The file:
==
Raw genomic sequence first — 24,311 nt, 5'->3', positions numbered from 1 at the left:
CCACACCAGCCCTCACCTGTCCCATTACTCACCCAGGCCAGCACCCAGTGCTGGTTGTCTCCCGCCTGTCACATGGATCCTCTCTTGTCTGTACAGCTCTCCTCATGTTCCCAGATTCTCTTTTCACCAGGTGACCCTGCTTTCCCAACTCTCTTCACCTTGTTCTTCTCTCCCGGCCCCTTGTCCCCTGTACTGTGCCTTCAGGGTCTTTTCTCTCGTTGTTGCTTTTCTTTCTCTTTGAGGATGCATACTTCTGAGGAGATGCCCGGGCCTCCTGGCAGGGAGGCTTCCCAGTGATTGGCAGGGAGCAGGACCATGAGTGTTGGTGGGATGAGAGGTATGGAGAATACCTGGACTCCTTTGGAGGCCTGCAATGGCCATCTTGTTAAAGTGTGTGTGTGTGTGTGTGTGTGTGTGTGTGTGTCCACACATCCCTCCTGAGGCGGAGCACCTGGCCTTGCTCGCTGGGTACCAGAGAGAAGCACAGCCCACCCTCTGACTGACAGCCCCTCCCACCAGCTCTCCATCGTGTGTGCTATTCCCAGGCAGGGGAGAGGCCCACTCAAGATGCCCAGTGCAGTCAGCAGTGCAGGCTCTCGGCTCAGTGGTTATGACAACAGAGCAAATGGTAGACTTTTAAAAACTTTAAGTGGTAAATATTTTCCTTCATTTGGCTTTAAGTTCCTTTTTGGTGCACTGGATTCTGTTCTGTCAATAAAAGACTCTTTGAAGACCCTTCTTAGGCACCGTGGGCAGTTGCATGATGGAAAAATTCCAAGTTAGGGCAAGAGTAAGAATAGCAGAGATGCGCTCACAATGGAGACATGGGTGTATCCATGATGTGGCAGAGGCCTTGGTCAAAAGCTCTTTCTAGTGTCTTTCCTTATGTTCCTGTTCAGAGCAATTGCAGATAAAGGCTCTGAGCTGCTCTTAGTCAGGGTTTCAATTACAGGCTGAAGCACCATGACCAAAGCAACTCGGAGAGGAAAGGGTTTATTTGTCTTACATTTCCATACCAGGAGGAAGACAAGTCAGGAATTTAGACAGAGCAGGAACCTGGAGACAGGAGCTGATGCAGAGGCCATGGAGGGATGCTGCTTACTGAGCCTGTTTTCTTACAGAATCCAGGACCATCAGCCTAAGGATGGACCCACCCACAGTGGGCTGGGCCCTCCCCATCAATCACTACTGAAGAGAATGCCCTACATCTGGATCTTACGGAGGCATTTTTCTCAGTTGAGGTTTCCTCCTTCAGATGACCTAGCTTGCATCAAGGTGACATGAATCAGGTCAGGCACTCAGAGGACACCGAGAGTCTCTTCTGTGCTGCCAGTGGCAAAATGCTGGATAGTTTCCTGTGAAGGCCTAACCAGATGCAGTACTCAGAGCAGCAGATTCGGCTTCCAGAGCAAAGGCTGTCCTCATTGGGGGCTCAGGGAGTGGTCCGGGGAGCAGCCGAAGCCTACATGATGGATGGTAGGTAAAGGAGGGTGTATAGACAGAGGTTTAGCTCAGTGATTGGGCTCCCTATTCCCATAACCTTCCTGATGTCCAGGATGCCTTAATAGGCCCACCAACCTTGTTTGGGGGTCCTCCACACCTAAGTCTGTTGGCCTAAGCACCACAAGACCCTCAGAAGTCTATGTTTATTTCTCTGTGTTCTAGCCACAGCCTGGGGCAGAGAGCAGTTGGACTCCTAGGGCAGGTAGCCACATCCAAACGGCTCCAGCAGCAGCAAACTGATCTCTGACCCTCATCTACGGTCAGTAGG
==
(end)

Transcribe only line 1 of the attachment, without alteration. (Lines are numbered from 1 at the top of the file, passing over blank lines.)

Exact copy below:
Raw genomic sequence first — 24,311 nt, 5'->3', positions numbered from 1 at the left: